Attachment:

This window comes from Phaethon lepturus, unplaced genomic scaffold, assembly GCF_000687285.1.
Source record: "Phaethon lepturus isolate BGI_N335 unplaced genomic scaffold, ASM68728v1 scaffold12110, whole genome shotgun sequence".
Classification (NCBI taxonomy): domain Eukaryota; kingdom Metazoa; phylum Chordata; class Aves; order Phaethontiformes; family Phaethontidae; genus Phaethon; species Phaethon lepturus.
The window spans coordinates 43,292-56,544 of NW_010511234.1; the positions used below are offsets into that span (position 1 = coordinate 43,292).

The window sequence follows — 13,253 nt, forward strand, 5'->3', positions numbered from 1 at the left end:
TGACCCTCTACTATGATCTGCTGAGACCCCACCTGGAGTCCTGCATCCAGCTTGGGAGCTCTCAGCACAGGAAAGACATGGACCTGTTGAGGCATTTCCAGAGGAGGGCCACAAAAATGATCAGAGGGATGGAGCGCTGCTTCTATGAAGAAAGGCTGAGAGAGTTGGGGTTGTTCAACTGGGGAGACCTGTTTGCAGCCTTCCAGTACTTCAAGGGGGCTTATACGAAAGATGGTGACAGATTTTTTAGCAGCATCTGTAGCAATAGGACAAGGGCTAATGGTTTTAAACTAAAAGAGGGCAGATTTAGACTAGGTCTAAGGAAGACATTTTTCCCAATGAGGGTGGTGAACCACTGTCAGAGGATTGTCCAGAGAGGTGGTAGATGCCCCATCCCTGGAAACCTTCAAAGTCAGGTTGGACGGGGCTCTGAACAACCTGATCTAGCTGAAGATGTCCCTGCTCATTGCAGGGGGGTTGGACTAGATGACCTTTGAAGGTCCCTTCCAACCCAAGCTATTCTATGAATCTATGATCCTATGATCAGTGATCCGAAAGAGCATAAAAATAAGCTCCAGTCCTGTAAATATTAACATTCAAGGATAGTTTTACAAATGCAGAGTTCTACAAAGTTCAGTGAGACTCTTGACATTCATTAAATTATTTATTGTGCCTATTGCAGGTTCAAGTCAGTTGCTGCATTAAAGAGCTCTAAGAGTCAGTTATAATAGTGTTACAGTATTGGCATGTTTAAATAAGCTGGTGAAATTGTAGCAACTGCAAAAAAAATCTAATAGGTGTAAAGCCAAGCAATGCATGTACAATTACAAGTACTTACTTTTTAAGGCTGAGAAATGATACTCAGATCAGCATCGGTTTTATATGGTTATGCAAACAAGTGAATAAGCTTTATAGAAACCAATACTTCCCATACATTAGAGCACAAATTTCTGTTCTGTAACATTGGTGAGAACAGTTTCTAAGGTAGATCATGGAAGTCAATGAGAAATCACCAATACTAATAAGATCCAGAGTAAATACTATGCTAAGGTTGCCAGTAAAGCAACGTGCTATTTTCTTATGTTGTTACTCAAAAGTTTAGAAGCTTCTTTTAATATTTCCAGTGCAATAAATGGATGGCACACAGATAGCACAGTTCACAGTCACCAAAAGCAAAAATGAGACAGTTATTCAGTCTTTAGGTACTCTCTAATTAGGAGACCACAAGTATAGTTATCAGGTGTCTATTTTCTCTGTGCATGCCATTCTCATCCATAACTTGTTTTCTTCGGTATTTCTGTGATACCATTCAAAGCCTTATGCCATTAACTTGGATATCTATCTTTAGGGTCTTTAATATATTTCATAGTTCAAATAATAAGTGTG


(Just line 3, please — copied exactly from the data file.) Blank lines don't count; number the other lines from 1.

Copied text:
Classification (NCBI taxonomy): domain Eukaryota; kingdom Metazoa; phylum Chordata; class Aves; order Phaethontiformes; family Phaethontidae; genus Phaethon; species Phaethon lepturus.